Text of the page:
Seventy-five per cent of countries on the African continent and several Arab countries face an impending food crisis, a new study has revealed.
Maplecroft’s Food Security Risk Index, a report released on Wednesday, found that in a survey of 197 countries worldwide, up to 39 of the 59 most at risk of food insecurity were African countries.
“Although a food crisis has not emerged yet, there is potential for food-related upheaval across the most vulnerable regions,” including sub-Saharan African and Arab states, Helen Hodge, head of maps and indices at Maplecroft, said.
Maplecroft said that low crop yields had pushed global food prices up by six per cent in July 2012, raising concerns of a repeat of the 2007/2008 food crisis.
The crisis had culminated in a series of food riots across several countries, including Bangladesh, Ivory Coast, Egypt, Mexico, Senegal and Yemen.
“Food price forecasts for 2013 provide a worrying picture,” Hodge said.
The British consultancy said that despite strong economic growth on the African continent, food security remained an issue of primary importance, citing armed conflict, civil unrest, drought, displacement and poor governance as excerbating factors in creating conditions for a food crisis.
Nine out of the 11 countries in the “extreme risk” category were in Africa.
They include Somalia and the Democratic Republic of Congo (DR Congo), which are ranked joint first, Burundi (4th), Chad (5th), Ethiopia (6th), Eritrea (7th), South Sudan (9th), the Comoros (10th) and Sierra Leone (11th).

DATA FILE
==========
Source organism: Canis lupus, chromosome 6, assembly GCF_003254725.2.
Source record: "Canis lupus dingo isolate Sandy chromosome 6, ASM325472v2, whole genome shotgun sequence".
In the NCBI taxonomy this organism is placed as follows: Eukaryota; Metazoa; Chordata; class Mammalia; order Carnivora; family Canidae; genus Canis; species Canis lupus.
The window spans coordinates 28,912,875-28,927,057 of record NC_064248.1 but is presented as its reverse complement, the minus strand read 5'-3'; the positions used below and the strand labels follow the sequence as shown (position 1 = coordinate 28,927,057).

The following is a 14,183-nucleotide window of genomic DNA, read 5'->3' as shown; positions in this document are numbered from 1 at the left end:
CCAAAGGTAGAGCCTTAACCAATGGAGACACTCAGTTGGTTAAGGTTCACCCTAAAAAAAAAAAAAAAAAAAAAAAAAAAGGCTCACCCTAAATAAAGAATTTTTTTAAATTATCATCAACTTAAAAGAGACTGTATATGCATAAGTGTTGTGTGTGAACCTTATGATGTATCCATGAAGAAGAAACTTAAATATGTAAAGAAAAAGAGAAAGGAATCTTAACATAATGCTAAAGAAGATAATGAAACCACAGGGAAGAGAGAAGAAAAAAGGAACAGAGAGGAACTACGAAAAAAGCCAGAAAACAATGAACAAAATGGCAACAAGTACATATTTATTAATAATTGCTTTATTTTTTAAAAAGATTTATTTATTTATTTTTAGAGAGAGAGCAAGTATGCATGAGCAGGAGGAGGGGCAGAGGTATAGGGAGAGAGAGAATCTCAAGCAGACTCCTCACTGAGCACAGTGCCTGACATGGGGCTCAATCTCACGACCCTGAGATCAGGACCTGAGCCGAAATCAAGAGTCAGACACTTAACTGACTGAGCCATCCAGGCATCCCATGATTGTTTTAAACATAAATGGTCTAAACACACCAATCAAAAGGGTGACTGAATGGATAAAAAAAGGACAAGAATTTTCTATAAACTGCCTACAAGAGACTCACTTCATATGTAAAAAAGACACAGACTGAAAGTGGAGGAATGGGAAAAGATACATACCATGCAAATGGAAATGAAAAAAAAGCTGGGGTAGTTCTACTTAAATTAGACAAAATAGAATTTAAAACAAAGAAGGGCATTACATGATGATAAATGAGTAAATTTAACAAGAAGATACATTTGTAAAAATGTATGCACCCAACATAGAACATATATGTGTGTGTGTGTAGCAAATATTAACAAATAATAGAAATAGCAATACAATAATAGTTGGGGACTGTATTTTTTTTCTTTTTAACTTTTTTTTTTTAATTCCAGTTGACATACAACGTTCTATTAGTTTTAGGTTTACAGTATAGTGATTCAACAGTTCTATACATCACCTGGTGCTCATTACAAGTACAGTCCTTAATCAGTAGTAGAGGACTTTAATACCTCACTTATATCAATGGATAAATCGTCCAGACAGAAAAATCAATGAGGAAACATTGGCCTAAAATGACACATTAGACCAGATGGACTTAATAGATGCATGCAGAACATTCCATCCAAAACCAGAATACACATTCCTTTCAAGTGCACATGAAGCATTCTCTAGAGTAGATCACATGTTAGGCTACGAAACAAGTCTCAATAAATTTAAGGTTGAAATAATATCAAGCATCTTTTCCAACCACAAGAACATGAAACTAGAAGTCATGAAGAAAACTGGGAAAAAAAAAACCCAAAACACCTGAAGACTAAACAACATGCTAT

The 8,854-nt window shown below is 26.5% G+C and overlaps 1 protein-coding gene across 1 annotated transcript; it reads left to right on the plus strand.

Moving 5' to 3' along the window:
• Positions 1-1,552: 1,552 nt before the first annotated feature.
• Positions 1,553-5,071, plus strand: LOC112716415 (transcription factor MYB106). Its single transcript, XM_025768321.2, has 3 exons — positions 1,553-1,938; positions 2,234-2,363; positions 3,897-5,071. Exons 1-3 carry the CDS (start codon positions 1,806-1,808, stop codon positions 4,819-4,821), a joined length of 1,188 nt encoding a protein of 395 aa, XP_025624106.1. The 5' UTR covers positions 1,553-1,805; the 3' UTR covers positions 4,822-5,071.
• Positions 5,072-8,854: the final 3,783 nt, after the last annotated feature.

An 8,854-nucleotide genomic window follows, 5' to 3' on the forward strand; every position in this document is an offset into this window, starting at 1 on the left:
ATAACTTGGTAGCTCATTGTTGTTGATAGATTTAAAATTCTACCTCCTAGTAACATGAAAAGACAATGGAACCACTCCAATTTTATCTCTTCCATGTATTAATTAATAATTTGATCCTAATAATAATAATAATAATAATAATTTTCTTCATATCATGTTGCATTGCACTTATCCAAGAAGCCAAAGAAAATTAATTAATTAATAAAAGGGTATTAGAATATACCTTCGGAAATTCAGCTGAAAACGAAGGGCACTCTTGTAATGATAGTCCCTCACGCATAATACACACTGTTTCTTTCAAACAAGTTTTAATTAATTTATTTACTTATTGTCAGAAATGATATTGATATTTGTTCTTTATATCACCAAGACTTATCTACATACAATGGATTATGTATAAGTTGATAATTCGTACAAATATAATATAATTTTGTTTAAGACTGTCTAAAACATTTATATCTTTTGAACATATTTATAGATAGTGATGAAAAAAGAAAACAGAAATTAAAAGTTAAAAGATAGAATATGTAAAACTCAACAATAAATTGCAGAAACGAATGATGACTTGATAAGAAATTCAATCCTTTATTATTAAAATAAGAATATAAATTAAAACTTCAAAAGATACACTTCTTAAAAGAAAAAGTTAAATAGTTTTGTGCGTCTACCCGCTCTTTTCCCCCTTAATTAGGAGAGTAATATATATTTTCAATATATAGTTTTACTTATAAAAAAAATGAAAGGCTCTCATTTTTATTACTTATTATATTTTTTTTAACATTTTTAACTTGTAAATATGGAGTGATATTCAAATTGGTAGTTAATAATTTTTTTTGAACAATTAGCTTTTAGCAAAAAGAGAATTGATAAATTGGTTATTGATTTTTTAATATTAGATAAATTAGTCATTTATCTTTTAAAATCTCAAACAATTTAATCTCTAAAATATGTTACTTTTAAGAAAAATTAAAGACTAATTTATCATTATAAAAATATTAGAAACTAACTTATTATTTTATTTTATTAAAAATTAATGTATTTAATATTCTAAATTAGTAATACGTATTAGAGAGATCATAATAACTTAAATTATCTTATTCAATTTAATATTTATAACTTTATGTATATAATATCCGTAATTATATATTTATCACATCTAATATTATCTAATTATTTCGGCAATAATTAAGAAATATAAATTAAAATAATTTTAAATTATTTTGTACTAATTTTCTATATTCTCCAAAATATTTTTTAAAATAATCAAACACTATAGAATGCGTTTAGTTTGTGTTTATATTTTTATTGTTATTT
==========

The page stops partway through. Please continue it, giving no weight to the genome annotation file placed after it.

Haiti (3rd) and Afghanistan (8th) are the other two countries in the extreme risk category.
The 48 countries considered to be at “high” risk for food supplies include Yemen (15th), Syria (16th), Pakistan (27th), Papua New Guinea (33rd), North Korea (35th), Iraq (54th) and Libya (58th).
Egypt, ranked 71st of the 197 countries, and Tunisia, 100th, are among medium-risk countries.
Sources of food insecurity range from conflict and instability in the Sahel, DR Congo and eastern Africa to rising prices for corn, caused by the worst US drought in 50 years and declining production in former Soviet countries, Maplecroft said.
The report, called the Food Security Risk Index, is intended for governments, NGOs and businesses to identify countries that could be susceptible to hunger or unrest because of food shortages or price hikes.
“The drivers of the ‘Arab Awakening [Spring]’ were varied and complex and included long-standing public anger at high levels of governmental corruption and oppressive tactics against populations and political opposition,” said Maplecroft.
“When these factors combine with food insecurity, sparked by rising global prices, it can create an environment for social unrest and regime change.”
Notable changes compared to last year’s rankings were North Korea (19th on the 2011 list); Egypt (88th) and Syria (89th).